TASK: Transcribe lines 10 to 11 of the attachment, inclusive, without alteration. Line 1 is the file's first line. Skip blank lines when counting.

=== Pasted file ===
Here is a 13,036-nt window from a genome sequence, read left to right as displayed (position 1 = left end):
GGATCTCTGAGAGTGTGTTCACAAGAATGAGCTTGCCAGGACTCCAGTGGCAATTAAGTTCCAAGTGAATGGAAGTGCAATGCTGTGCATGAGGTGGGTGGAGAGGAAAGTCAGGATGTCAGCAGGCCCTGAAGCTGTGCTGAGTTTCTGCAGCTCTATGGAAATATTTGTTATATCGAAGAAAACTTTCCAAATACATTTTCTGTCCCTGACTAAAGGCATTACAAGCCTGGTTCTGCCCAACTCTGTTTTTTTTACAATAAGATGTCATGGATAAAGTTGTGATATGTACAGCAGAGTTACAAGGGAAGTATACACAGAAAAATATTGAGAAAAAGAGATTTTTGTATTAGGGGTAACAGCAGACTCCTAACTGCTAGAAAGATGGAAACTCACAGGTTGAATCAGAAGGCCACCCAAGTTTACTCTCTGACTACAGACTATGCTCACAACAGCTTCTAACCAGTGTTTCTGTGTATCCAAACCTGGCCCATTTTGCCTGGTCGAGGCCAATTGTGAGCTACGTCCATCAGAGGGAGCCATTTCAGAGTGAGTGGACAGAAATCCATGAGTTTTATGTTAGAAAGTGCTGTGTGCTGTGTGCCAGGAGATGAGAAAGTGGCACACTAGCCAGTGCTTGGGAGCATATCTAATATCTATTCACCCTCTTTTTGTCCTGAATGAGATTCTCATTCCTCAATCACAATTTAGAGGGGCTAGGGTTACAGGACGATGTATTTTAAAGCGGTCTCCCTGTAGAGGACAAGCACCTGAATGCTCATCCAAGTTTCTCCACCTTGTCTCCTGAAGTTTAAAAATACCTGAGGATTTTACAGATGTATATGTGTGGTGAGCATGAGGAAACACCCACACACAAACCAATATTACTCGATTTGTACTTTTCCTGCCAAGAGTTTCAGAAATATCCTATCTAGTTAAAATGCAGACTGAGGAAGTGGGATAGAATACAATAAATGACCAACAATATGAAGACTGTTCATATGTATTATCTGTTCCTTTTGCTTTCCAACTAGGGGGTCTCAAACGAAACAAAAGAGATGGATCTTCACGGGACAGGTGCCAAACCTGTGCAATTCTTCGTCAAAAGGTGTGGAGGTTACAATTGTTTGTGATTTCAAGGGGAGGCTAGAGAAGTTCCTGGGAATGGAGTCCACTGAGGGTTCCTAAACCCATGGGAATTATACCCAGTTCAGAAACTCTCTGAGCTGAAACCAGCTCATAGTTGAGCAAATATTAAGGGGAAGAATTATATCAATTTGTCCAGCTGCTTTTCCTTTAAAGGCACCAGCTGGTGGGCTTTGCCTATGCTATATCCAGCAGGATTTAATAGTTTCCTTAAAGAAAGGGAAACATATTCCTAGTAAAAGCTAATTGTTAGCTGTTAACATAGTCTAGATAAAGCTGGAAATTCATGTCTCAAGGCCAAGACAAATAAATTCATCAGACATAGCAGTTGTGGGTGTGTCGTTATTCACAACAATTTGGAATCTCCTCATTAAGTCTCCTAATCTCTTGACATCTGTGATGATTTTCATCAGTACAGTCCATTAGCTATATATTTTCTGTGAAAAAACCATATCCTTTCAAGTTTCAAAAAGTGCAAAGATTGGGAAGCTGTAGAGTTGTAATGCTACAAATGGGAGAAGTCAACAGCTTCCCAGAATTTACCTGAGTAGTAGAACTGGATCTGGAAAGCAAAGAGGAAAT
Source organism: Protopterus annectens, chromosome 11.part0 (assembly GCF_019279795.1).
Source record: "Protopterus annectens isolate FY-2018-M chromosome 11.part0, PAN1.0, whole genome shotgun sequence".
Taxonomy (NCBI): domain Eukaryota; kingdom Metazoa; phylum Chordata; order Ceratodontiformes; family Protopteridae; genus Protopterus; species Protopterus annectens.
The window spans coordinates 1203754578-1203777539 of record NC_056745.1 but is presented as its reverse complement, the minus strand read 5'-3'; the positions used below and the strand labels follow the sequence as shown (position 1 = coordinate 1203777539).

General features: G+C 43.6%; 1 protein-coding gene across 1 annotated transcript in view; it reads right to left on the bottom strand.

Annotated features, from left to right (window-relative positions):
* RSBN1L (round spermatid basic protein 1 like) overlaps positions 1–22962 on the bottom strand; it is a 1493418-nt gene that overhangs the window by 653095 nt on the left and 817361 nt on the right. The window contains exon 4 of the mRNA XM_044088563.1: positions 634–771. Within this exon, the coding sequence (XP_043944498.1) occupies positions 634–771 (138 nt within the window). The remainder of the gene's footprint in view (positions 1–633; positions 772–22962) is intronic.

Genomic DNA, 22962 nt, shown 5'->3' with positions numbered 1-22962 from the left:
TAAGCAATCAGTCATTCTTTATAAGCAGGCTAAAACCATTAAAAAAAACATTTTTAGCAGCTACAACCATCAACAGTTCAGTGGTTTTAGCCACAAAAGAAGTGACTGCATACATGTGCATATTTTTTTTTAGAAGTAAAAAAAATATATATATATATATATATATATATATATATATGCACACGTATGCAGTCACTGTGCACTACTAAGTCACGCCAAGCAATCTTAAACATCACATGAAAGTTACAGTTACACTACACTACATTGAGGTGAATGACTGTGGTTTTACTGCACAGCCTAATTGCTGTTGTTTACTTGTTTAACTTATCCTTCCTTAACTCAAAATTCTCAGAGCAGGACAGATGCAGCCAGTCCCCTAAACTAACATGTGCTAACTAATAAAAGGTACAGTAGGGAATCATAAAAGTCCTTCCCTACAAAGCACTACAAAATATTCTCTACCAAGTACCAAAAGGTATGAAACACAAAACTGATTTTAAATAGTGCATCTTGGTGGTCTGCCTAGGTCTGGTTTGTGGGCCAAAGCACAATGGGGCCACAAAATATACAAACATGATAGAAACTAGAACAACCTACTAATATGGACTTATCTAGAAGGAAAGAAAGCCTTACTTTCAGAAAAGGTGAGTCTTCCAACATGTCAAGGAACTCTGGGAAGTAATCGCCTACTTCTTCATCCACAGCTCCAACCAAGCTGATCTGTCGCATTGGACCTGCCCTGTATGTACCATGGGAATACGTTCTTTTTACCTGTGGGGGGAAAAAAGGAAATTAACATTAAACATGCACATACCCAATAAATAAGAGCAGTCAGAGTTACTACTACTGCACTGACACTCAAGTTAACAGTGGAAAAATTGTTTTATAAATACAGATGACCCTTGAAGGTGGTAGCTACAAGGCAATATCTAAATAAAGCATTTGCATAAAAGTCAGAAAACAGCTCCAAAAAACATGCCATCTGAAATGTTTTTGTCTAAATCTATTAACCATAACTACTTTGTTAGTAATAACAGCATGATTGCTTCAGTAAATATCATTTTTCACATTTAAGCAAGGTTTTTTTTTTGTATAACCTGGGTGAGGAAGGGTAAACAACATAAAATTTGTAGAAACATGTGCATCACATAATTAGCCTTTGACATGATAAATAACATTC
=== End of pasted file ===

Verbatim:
Genomic DNA, 22962 nt, shown 5'->3' with positions numbered 1-22962 from the left:
TAAGCAATCAGTCATTCTTTATAAGCAGGCTAAAACCATTAAAAAAAACATTTTTAGCAGCTACAACCATCAACAGTTCAGTGGTTTTAGCCACAAAAGAAGTGACTGCATACATGTGCATATTTTTTTTTAGAAGTAAAAAAAATATATATATATATATATATATATATATATATATGCACACGTATGCAGTCACTGTGCACTACTAAGTCACGCCAAGCAATCTTAAACATCACATGAAAGTTACAGTTACACTACACTACATTGAGGTGAATGACTGTGGTTTTACTGCACAGCCTAATTGCTGTTGTTTACTTGTTTAACTTATCCTTCCTTAACTCAAAATTCTCAGAGCAGGACAGATGCAGCCAGTCCCCTAAACTAACATGTGCTAACTAATAAAAGGTACAGTAGGGAATCATAAAAGTCCTTCCCTACAAAGCACTACAAAATATTCTCTACCAAGTACCAAAAGGTATGAAACACAAAACTGATTTTAAATAGTGCATCTTGGTGGTCTGCCTAGGTCTGGTTTGTGGGCCAAAGCACAATGGGGCCACAAAATATACAAACATGATAGAAACTAGAACAACCTACTAATATGGACTTATCTAGAAGGAAAGAAAGCCTTACTTTCAGAAAAGGTGAGTCTTCCAACATGTCAAGGAACTCTGGGAAGTAATCGCCTACTTCTTCATCCACAGCTCCAACCAAGCTGATCTGTCGCATTGGACCTGCCCTGTATGTACCATGGGAATACGTTCTTTTTACCTGTGGGGGGAAAAAAGGAAATTAACATTAAACATGCACATACCCAATAAATAAGAGCAGTCAGAGTTACTACTACTGCACTGACACTCAAGTTAACAGTGGAAAAATTGTTTTATAAATACAGATGACCCTTGAAGGTGGTAGCTACAAGGCAATATCTAAATAAAGCATTTGCATAAAAGTCAGAAAACAGCTCCAAAAAACATGCCATCTGAAATGTTTTTGTCTAAATCTATTAACCATAACTACTTTGTTAGTAATAACAGCATGATTGCTTCAGTAAATATCATTTTTCACATTTAAGCAAGGTTTTTTTTTTGTATAACCTGGGTGAGGAAGGGTAAACAACATAAAATTTGTAGAAACATGTGCATCACATAATTAGCCTTTGACATGATAAATAACATTC